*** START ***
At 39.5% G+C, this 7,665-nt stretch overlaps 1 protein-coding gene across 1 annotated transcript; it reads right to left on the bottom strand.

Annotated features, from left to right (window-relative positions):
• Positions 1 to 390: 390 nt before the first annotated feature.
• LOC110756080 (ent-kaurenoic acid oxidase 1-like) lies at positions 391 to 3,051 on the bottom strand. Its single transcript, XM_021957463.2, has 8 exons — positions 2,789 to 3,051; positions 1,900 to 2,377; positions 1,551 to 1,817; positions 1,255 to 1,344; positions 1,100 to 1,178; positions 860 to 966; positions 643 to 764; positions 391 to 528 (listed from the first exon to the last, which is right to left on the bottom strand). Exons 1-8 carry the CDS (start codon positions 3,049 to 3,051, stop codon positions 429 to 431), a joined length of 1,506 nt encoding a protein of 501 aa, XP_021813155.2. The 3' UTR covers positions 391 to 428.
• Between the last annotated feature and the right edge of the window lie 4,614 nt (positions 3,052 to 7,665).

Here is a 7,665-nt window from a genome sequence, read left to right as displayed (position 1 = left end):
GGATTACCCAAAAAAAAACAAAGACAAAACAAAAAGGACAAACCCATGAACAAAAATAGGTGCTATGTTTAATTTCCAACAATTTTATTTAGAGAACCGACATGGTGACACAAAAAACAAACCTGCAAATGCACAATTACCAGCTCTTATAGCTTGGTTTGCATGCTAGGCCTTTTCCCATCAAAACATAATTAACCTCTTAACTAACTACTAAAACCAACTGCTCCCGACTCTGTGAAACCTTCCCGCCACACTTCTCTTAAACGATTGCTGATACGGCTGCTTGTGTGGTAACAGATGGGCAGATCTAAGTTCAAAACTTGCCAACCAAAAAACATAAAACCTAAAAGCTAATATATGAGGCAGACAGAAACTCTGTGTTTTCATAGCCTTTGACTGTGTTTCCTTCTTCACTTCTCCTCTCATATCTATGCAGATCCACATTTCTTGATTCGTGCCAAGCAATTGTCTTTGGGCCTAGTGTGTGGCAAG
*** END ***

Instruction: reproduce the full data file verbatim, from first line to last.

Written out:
At 39.5% G+C, this 7,665-nt stretch overlaps 1 protein-coding gene across 1 annotated transcript; it reads right to left on the bottom strand.

Annotated features, from left to right (window-relative positions):
• Positions 1 to 390: 390 nt before the first annotated feature.
• LOC110756080 (ent-kaurenoic acid oxidase 1-like) lies at positions 391 to 3,051 on the bottom strand. Its single transcript, XM_021957463.2, has 8 exons — positions 2,789 to 3,051; positions 1,900 to 2,377; positions 1,551 to 1,817; positions 1,255 to 1,344; positions 1,100 to 1,178; positions 860 to 966; positions 643 to 764; positions 391 to 528 (listed from the first exon to the last, which is right to left on the bottom strand). Exons 1-8 carry the CDS (start codon positions 3,049 to 3,051, stop codon positions 429 to 431), a joined length of 1,506 nt encoding a protein of 501 aa, XP_021813155.2. The 3' UTR covers positions 391 to 428.
• Between the last annotated feature and the right edge of the window lie 4,614 nt (positions 3,052 to 7,665).

Here is a 7,665-nt window from a genome sequence, read left to right as displayed (position 1 = left end):
GGATTACCCAAAAAAAAACAAAGACAAAACAAAAAGGACAAACCCATGAACAAAAATAGGTGCTATGTTTAATTTCCAACAATTTTATTTAGAGAACCGACATGGTGACACAAAAAACAAACCTGCAAATGCACAATTACCAGCTCTTATAGCTTGGTTTGCATGCTAGGCCTTTTCCCATCAAAACATAATTAACCTCTTAACTAACTACTAAAACCAACTGCTCCCGACTCTGTGAAACCTTCCCGCCACACTTCTCTTAAACGATTGCTGATACGGCTGCTTGTGTGGTAACAGATGGGCAGATCTAAGTTCAAAACTTGCCAACCAAAAAACATAAAACCTAAAAGCTAATATATGAGGCAGACAGAAACTCTGTGTTTTCATAGCCTTTGACTGTGTTTCCTTCTTCACTTCTCCTCTCATATCTATGCAGATCCACATTTCTTGATTCGTGCCAAGCAATTGTCTTTGGGCCTAGTGTGTGGCAAG